Southwest Floridians donated more than $652,000 to presidential candidates over a three-month period in 2012.
But experts said it comes as no surprise that nearly two-thirds that went into Mitt Romney's war chest.
A Daily News analysis of individual donations made to the Federal Elections Commission in the second quarter — April 1 through June 30 — showed locals donated almost twice as much to Romney as they did to President Barack Obama, his Democratic counterpart, during the same time period.
That trend mirrors a national one that shows the presumptive Republican nominee is poised to raise more money than Obama this election cycle.
"That is a huge win for Mitt Romney," said John Knowles, an election expert and Ave Maria School of Law spokesman.
"When people were looking forward to the race, everyone was saying Obama would raise a billion dollars. But we're looking at a situation where (Romney) is outraising the president, his burn rate is slower and he's projected to beat Obama in fundraising."
Romney received $424,585 in donations from Southwest Florida in the second three months of 2012. Obama, on the other hand, received $227,650 in donations during that same time frame.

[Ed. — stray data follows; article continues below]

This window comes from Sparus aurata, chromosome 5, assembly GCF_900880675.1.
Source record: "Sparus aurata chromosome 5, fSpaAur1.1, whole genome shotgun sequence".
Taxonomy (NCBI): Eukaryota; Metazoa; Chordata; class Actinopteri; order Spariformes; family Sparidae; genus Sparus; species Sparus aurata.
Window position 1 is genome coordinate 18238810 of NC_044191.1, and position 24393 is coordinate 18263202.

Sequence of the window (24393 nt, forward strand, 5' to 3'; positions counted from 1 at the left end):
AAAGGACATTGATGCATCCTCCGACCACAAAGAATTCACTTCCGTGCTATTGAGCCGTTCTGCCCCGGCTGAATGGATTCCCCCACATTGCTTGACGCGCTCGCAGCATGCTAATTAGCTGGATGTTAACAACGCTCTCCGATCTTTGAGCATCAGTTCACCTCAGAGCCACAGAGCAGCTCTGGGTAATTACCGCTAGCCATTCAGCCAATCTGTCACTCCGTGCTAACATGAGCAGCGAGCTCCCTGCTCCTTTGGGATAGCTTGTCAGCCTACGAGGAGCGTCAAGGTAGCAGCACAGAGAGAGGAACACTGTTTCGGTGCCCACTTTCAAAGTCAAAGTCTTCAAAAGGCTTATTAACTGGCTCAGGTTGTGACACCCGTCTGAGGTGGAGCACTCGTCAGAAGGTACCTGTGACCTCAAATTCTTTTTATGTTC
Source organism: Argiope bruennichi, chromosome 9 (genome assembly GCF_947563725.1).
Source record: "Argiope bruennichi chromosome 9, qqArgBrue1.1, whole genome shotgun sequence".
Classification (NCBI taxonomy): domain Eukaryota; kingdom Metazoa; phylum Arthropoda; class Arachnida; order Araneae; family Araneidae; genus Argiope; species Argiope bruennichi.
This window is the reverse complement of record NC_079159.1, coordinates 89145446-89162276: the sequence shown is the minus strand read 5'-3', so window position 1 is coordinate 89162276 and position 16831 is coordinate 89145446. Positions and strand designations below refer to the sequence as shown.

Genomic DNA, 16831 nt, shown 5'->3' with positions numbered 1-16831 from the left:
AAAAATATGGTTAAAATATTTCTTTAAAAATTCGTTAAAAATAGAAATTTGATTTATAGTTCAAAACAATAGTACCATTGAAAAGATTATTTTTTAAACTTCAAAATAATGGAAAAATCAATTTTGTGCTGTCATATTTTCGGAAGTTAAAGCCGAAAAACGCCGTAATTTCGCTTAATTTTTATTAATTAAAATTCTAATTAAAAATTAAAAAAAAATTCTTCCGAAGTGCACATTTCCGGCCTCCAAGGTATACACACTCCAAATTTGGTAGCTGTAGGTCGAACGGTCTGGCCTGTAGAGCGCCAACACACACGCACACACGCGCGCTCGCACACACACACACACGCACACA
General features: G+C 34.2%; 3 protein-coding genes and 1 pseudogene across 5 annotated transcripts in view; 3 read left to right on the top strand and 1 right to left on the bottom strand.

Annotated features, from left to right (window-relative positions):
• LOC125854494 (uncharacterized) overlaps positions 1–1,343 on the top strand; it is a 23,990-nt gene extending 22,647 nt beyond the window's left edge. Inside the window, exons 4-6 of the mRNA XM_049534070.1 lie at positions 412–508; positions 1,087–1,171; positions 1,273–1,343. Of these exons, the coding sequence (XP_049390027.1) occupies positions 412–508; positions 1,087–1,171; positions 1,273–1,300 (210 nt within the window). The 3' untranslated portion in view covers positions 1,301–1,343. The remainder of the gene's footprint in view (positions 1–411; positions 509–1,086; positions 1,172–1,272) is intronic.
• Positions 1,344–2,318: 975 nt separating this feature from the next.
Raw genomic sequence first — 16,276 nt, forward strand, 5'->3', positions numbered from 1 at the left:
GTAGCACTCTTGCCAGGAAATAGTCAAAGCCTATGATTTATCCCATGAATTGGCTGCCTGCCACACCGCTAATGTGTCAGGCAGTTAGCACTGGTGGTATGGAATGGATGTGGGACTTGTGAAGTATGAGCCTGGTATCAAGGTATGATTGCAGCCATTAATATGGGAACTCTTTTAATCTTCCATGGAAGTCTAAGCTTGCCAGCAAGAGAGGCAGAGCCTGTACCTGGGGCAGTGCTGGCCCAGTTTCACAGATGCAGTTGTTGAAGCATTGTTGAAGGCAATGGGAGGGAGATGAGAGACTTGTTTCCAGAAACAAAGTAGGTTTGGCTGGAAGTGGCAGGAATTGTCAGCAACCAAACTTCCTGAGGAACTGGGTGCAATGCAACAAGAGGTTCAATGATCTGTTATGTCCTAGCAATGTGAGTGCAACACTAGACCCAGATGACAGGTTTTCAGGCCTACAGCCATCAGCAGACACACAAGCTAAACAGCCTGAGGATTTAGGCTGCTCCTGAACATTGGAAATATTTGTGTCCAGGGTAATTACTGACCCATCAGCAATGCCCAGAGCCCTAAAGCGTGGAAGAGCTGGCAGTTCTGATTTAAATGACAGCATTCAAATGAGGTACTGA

Those sums reflect contributions from supporters in Bonita Springs, Estero, Marco Island and Naples.
"Those are outstanding results for Gov. Romney in Southwest Florida," said Knowles. "I anticipate that trend will continue."
Obama and his allied Democratic National Committee committees raised $71 million in June. That sum fell short of the $106 million Romney and the Republicans raised in the same time period.
Romney's haul was the second time in history that an American campaign and its partner committees passed the $100 million mark and signals the 2012 GOP presidential fundraising could break Obama's 2008 record of more than $745 million.
The June numbers also mark the second consecutive month Obama trailed Romney in fundraising.
While Obama lagged behind Romney in local fundraising, Susan MacManus, a political science professor at University of South Florida in Tampa, said that won't stop the campaign from trying to drum up support, and donations, from Southwest Floridians.
MacManus pointed to a recent two-day campaign swing through the state. While the second day of campaigning was ultimately canceled, MacManus said last week spending that much time in Florida sends a signal to voters.
"That is important to generate contributions," MacManus said last week. "Florida ... has long been considered a cash cow."
That won't change, either. MacManus said she expects contributions will continue to roll in until Election Day.
"It's not going to slow down at all," she said.
This article contains material from The Associated Press.